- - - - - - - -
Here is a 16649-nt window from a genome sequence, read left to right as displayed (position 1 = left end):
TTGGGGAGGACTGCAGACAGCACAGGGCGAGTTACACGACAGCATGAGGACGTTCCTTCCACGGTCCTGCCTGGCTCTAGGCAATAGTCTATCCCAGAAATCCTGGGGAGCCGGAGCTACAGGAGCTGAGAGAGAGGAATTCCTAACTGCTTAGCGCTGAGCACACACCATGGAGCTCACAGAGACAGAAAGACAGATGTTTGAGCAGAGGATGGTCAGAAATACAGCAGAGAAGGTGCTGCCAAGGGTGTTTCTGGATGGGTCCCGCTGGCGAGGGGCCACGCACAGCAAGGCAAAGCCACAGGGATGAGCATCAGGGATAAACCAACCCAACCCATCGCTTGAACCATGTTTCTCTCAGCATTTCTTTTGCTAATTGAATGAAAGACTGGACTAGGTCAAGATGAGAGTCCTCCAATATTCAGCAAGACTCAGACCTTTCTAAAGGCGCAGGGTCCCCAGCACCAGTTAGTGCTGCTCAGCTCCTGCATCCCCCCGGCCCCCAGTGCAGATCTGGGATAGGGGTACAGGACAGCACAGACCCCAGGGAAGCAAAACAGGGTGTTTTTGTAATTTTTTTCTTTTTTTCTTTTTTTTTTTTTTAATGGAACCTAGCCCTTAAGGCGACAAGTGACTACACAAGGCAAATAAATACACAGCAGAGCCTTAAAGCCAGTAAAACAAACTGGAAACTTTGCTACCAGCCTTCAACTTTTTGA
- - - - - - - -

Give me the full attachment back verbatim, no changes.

Here is a 16649-nt window from a genome sequence, read left to right as displayed (position 1 = left end):
TTGGGGAGGACTGCAGACAGCACAGGGCGAGTTACACGACAGCATGAGGACGTTCCTTCCACGGTCCTGCCTGGCTCTAGGCAATAGTCTATCCCAGAAATCCTGGGGAGCCGGAGCTACAGGAGCTGAGAGAGAGGAATTCCTAACTGCTTAGCGCTGAGCACACACCATGGAGCTCACAGAGACAGAAAGACAGATGTTTGAGCAGAGGATGGTCAGAAATACAGCAGAGAAGGTGCTGCCAAGGGTGTTTCTGGATGGGTCCCGCTGGCGAGGGGCCACGCACAGCAAGGCAAAGCCACAGGGATGAGCATCAGGGATAAACCAACCCAACCCATCGCTTGAACCATGTTTCTCTCAGCATTTCTTTTGCTAATTGAATGAAAGACTGGACTAGGTCAAGATGAGAGTCCTCCAATATTCAGCAAGACTCAGACCTTTCTAAAGGCGCAGGGTCCCCAGCACCAGTTAGTGCTGCTCAGCTCCTGCATCCCCCCGGCCCCCAGTGCAGATCTGGGATAGGGGTACAGGACAGCACAGACCCCAGGGAAGCAAAACAGGGTGTTTTTGTAATTTTTTTCTTTTTTTCTTTTTTTTTTTTTTAATGGAACCTAGCCCTTAAGGCGACAAGTGACTACACAAGGCAAATAAATACACAGCAGAGCCTTAAAGCCAGTAAAACAAACTGGAAACTTTGCTACCAGCCTTCAACTTTTTGA